It has been an amazing and busy month (yes, it has almost been month since my last post!). So much has happened.
The Game: We rolled out the game on a Friday to allow a cushion for us and for the kids. I started the class with a simple announcement of the game and that it started today. I then had all the kids get up and stand in front of their peers to receive their house assignment. Most just shrugged or rolled their eyes. Some smiled. I was not encouraged.
After everyone was settled sitting with his/her houses, I did a very quick introduction slide show highlighting where the idea came from and showing the Lausanne video explaining their house system. I'll admit it. I think they were all slightly bored during this part of the distribution of information--I was too, but it's okay because I had a team building activity waiting for them.
At the end of the video, I explained a few more rules (Ms. Walters can change the rules/game at any point, no one gets to be mean--ever). The last slide was an explanation of tasks stating that not all XP would come from grammar. Some would come from non-curricular tasks, and one of those tasks was secreted in a folder I had placed on the desk before they started.
That's when things got exciting!! Each house had a task in order to "find" their codes to allow them into their house course in Schoology. I had kids looking under chairs (they had to solve a riddle to get to the word "chair"), I had kids going through the areas of the room where I had put their codes. I promise you, this was the best part.
Once they got into their digital houses, they had a list of tasks to complete in order to propose house names, officers and official colors. There were only a few groups we had to encourage to sit together as a "family" and work. Most groups worked hard to include all the members, so that was very nice to see.
I did this on Friday and deployed all the software for the "game" the next Monday. That next Thursday I invited all the students who volunteered for house leadership meet with me. I handed them all the data collected about house name, color and leadership and had them compile a Google Form with the top three choices from each category. This was a two fold endeavor. I was watching for which students would actually work and lead AND I was saving time by not compiling the data myself (which was my first inclination). The students shared the forms with me and I deployed them into Schoology for voting. The next day (Friday), the students came in, accessed the forms and did their final votes.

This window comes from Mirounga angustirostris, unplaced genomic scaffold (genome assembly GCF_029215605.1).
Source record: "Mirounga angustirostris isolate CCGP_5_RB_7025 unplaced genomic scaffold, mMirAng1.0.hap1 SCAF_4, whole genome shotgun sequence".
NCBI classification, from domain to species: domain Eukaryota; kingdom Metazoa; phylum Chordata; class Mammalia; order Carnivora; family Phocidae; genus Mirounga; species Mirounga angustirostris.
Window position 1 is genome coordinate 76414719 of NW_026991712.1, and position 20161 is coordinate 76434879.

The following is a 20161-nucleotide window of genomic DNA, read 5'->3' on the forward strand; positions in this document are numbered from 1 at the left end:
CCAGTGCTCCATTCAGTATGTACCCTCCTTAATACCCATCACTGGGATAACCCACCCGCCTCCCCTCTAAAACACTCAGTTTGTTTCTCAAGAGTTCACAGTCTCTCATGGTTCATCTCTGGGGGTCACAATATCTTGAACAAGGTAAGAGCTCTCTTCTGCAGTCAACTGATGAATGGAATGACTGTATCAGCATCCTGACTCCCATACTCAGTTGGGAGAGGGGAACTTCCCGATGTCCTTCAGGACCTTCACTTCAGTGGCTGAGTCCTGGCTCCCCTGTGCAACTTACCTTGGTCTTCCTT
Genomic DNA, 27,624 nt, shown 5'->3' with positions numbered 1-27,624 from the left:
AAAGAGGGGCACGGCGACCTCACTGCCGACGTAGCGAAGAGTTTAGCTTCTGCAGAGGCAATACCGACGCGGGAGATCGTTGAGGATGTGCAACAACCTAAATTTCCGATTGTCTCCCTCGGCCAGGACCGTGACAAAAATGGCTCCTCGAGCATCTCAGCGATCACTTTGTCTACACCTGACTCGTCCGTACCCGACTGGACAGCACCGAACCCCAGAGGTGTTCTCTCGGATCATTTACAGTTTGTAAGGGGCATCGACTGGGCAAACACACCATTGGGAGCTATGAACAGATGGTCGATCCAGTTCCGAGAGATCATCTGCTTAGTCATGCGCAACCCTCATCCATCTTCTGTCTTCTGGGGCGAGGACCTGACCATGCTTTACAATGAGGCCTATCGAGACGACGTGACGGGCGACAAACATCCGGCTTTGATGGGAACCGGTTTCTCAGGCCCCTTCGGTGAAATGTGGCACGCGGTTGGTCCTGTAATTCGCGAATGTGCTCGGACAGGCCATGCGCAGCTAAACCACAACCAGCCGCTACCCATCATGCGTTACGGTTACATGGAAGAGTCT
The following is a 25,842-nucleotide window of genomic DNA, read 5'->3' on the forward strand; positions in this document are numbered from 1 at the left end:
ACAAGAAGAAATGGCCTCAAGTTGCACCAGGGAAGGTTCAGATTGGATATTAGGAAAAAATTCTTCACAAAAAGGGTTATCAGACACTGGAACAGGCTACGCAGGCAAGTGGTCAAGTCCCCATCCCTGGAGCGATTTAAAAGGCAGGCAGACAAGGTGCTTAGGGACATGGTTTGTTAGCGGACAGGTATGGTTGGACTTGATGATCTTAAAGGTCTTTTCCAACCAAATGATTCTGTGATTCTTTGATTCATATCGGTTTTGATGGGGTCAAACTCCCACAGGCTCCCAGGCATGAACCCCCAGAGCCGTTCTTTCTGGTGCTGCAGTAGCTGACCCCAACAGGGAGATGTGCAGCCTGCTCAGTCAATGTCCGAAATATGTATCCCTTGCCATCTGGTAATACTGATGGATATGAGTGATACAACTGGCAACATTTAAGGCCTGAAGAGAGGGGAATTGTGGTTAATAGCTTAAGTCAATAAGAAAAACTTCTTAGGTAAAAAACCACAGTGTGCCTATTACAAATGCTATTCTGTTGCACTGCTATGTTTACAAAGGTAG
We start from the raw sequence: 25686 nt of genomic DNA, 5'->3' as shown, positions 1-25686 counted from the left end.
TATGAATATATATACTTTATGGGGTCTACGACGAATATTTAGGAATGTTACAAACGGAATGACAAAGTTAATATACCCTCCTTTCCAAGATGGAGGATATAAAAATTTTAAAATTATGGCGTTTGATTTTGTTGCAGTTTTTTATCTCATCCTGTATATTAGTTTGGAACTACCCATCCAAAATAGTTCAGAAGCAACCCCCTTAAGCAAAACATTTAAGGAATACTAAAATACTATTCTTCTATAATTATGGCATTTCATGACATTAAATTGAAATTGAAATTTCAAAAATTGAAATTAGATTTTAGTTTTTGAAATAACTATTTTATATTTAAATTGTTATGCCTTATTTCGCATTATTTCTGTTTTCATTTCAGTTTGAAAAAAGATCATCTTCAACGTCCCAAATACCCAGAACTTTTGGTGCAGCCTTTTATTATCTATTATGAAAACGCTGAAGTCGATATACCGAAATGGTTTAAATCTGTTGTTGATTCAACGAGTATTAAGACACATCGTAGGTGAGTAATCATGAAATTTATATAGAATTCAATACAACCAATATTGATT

When Monday morning rolled around, I had all the results loaded and ready to view. It was one of the best class starts I've ever had because as soon as they came through the door, they all grabbed their iPads and went searching for the results to the house votes.
The house that is in the lead wins privileges for the week. This week's winner (House Wonder) chose the ability to listen to music. One of the cool parts of that is that every day after that, students would come to me and ask if I had recalculated scores to see who was in the lead now. This was after I had told them that I was only calculating scores once a week.
Then, on September 23rd, we hosted our first Boss Battle in the library computer room. I chose Quizlet's "Gravity" so that it would involve a form of race against the clock; however, the software is slightly tricky and only takes exact answers. I chose to release the test 24 hours before the battle so that students had time to work on the exact issues for the battle. I was beaten twice during the "Boss Battle" game. Once because my computer froze (hey, it's part of the game!) and once when a student beat me by 500 points!
The most interesting facet of the battle was the fact that kids wanted to battle again after they had taken their turns. I added one XP for each house that chose to take me on for the "hard" setting. We were hopping up and down and smack talking (politely) and when the bell rang, I had three students I actually had to shoo out of the lab!
So far, it's been successful and the kids have had fun. I accidentally erased all the formative data from the capitalization unit; so, I don't have firm numbers yet. I am working harder to get the data from next unit (on punctuation) so that we will have some real numbers to discuss next post.
I'm an 8th grade English teacher in Bellevue, Nebraska, and I'm excited about technology in the classroom.